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Monday, June 20, 2011

Arrested Development by Jessica Rita for ReTweet Critique

Arrested Development by Jessica Rita for ReTweet Critique
Responding to Pop Culture

Arrested Development
by Jessica Rita for ReTweet Critique


The pop culture world we live in today consists of things I would be more then ashamed to name. As far as the television realm is concerned, the way we judge whether or not a TV show is worth our time is all based on ratings. The count of viewers watching these television shows can make it or break it and honestly, sometimes the credibility of the general public can be questionable. With TV shows like “The Jersey Shore” or “The Secret Life of the American Teenager” being mass-produced at a high rate, it’s hard to find those unique gems that I like to call quality television. With that being said, it was an incredible relief when “Arrested Development” arrived on the network television scene and an even more incredible disappointment when cut short.


I started watching “Arrested Development” when it’s second season was on the air. I’ll be the first to admit, I wasn’t a fan. If the viewer doesn’t start from the absolute beginning, the storyline won’t make much sense; here in lies a weakness, and in my opinion, the reason for it’s demise. “Arrested Development” was a half hour show that didn’t really fit the “sitcom” genre because each episode wouldn’t be able to stand on its own. This can cause a slow gain in viewers by scaring them off when they don’t understand the quick inside jokes and episode callbacks. I consider this a sort of a double standard because “Arrested Development” is a superlative TV show that rewards its audience for actually watching it from the pilot.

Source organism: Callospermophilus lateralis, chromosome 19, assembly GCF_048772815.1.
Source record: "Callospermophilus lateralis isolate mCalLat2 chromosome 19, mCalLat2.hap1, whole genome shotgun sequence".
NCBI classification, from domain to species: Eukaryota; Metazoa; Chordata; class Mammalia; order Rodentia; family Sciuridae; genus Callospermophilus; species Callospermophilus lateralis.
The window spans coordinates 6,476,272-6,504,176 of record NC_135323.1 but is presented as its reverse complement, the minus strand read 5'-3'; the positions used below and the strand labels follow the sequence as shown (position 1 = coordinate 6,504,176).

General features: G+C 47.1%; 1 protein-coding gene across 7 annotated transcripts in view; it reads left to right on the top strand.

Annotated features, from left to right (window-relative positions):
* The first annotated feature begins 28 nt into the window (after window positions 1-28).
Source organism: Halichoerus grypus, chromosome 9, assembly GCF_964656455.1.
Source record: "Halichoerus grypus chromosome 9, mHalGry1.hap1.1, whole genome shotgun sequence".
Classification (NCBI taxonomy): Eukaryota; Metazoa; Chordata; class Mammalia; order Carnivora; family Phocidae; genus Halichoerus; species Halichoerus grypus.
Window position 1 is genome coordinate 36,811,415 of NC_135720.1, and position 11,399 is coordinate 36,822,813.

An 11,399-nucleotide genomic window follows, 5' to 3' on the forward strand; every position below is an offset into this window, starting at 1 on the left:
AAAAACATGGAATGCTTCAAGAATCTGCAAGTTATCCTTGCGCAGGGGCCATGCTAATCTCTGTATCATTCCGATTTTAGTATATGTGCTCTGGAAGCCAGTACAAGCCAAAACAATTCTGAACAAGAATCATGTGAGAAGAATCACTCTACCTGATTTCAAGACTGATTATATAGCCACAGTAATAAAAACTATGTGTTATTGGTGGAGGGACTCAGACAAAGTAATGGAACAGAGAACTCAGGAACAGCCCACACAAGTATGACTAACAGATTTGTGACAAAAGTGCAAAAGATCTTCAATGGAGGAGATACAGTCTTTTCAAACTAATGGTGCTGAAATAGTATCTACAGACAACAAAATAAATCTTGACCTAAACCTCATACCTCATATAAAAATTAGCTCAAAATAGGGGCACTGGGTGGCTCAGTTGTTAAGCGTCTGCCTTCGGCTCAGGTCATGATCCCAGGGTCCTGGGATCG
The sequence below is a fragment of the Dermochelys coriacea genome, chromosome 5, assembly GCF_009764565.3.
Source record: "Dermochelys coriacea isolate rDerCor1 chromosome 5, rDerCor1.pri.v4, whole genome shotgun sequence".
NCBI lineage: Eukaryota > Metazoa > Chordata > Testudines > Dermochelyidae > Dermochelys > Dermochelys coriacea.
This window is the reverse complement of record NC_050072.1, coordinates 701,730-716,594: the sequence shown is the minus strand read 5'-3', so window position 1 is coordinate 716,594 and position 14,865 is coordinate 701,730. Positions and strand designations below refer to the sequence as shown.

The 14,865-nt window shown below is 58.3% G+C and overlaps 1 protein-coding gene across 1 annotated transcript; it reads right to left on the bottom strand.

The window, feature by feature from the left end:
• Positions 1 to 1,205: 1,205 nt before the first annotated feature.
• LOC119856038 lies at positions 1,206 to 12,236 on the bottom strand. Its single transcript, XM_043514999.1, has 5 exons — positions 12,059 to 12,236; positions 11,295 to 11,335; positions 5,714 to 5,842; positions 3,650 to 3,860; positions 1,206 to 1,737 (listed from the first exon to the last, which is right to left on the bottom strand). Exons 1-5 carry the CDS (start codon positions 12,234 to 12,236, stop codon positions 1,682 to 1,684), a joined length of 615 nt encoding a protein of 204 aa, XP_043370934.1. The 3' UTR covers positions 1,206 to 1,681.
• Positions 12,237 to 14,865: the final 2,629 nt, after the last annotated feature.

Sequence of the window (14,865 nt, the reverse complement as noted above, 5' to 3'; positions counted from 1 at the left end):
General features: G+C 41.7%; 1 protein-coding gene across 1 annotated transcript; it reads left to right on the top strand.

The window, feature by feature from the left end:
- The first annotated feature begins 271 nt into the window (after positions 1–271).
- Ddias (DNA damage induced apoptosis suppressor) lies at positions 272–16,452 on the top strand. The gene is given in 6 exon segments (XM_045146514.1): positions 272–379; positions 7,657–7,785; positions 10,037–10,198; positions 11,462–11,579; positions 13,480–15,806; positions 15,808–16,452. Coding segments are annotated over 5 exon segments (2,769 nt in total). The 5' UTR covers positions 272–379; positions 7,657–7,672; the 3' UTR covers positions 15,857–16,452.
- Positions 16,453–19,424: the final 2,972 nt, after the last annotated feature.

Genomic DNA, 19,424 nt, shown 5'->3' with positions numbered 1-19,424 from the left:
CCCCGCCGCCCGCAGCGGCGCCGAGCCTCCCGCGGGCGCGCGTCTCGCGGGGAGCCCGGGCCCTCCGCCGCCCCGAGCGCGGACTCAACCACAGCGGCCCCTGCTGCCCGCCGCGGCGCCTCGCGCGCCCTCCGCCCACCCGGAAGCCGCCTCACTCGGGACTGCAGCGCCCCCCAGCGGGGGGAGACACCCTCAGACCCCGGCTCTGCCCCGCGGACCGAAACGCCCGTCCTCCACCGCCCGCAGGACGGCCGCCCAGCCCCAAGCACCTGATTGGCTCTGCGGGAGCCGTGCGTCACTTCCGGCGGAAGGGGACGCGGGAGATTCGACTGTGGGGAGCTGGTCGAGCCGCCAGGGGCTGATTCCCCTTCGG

The Bluth Family was an extremely dysfunctional family with slightly detrimental character dynamics. The collection of totally random elements and sub plots provides a wacky environment that not a lot of people can relate to. The target audience was one that can understand intelligent humor that involved current events and politics. At the time “Arrested Development was on the air, the mockumentary style it had perfected and the brilliant writing were extremely underrated; however, in the days of the internet, “Arrested Development” has acquired a huge following. Now that the show is available to watch online for free, whether it be pirating or streaming, more and more of the intelligent viewer are watching. I personally put this TV show on a pedestal and today’s finer sitcoms can thank “Arrested Development” for helping set up a much more distinguished structure.
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